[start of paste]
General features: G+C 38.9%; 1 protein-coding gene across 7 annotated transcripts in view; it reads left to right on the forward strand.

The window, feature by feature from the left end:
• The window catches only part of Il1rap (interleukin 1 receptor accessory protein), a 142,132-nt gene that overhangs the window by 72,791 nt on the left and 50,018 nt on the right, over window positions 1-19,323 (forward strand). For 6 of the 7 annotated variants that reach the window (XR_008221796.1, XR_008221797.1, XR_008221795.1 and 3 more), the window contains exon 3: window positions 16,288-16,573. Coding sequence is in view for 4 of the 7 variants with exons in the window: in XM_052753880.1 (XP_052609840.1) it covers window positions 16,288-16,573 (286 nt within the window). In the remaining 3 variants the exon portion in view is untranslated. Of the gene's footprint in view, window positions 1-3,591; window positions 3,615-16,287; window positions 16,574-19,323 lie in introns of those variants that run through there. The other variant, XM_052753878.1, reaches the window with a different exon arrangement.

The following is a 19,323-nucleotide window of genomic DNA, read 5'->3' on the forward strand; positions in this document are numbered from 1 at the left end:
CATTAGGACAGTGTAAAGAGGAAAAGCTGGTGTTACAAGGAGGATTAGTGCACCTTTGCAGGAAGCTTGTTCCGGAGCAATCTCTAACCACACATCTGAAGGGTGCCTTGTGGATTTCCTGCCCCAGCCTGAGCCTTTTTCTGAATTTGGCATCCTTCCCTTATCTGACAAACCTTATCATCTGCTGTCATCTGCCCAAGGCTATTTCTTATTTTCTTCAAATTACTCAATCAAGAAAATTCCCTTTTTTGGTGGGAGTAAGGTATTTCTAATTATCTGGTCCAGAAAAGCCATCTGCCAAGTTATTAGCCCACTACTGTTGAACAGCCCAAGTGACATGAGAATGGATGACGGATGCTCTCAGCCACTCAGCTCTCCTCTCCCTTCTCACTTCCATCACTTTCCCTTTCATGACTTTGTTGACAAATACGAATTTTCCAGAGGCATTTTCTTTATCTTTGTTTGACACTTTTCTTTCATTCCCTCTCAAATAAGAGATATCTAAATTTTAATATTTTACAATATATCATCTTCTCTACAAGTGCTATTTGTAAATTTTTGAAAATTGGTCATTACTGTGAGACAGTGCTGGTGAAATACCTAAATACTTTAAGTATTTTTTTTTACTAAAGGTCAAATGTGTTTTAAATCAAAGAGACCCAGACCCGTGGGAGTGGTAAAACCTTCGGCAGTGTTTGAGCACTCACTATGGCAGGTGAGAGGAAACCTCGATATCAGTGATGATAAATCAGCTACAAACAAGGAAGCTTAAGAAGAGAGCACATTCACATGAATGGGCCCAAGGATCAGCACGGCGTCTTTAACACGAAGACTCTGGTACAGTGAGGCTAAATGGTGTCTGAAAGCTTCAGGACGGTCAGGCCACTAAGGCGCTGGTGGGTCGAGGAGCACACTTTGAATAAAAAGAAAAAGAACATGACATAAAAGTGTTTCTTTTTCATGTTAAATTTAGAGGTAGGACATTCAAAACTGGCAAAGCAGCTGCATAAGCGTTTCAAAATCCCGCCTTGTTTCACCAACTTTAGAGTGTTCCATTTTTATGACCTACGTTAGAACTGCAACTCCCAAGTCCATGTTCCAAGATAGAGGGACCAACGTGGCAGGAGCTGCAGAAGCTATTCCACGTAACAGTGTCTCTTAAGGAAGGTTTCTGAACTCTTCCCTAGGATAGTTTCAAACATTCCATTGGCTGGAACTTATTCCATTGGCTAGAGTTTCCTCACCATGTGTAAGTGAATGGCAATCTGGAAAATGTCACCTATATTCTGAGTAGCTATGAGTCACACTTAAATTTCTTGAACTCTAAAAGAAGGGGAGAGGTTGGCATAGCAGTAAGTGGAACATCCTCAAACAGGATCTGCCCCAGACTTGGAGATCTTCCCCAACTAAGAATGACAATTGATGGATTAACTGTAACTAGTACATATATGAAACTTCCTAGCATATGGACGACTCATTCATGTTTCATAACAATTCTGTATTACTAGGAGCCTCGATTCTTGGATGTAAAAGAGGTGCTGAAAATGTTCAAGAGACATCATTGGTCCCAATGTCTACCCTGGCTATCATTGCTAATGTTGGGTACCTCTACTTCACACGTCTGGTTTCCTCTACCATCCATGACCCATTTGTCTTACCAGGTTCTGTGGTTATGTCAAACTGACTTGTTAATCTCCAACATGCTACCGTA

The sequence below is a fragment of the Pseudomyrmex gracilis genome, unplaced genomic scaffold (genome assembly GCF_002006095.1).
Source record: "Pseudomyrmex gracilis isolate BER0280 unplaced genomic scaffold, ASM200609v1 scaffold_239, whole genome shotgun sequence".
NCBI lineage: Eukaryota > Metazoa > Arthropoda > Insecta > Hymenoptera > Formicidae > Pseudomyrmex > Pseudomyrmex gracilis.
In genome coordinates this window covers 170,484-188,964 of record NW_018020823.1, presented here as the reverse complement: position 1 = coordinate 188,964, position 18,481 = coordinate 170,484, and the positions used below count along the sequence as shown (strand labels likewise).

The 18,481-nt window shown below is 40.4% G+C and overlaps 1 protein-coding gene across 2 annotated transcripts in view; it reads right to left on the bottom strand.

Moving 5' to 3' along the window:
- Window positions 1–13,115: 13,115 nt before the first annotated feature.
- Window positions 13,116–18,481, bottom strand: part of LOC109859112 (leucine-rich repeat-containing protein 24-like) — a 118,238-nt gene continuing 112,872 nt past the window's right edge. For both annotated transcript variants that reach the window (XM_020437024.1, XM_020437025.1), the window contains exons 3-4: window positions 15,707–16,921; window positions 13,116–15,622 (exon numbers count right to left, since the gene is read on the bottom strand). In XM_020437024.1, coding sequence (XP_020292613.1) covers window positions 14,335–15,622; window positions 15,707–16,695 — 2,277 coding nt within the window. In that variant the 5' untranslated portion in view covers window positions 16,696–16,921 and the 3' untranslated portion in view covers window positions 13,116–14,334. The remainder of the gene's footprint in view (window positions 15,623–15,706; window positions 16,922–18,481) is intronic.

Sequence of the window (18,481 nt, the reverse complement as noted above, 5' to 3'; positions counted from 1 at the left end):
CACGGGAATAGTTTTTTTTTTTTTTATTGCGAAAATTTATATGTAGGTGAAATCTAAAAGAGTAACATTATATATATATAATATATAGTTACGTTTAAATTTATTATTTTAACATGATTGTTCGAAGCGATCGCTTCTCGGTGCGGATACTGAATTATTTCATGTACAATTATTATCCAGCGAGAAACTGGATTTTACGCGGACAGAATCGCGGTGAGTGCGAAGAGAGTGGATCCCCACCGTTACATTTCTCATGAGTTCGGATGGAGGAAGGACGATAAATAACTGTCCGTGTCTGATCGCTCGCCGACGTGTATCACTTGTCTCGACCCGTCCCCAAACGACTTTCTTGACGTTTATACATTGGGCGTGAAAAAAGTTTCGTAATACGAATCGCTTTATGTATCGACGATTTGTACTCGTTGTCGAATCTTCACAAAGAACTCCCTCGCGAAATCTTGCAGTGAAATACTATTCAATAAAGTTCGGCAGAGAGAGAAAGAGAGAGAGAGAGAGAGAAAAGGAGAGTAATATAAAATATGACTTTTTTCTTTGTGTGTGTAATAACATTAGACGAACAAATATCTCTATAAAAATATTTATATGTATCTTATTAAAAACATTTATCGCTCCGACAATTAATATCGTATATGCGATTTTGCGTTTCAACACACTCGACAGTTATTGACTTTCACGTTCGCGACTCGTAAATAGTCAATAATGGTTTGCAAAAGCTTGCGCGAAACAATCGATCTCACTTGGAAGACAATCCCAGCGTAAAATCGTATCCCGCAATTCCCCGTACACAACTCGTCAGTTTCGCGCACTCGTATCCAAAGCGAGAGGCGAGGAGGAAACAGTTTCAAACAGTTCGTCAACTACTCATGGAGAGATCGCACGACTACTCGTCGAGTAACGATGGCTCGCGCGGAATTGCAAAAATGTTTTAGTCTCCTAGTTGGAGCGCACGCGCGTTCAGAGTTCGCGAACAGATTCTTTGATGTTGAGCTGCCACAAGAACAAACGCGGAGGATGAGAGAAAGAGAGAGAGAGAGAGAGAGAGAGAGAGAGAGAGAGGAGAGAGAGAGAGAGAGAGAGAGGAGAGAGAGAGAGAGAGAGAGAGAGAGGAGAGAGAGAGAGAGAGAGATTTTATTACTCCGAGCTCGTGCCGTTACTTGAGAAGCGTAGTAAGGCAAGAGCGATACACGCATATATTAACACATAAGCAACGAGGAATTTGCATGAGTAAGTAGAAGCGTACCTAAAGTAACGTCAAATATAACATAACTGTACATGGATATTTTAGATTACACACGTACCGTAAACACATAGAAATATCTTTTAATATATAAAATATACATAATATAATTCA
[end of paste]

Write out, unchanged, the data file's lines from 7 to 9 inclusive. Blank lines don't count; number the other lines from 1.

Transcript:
Source record: "Pseudomyrmex gracilis isolate BER0280 unplaced genomic scaffold, ASM200609v1 scaffold_239, whole genome shotgun sequence".
NCBI lineage: Eukaryota > Metazoa > Arthropoda > Insecta > Hymenoptera > Formicidae > Pseudomyrmex > Pseudomyrmex gracilis.
In genome coordinates this window covers 170,484-188,964 of record NW_018020823.1, presented here as the reverse complement: position 1 = coordinate 188,964, position 18,481 = coordinate 170,484, and the positions used below count along the sequence as shown (strand labels likewise).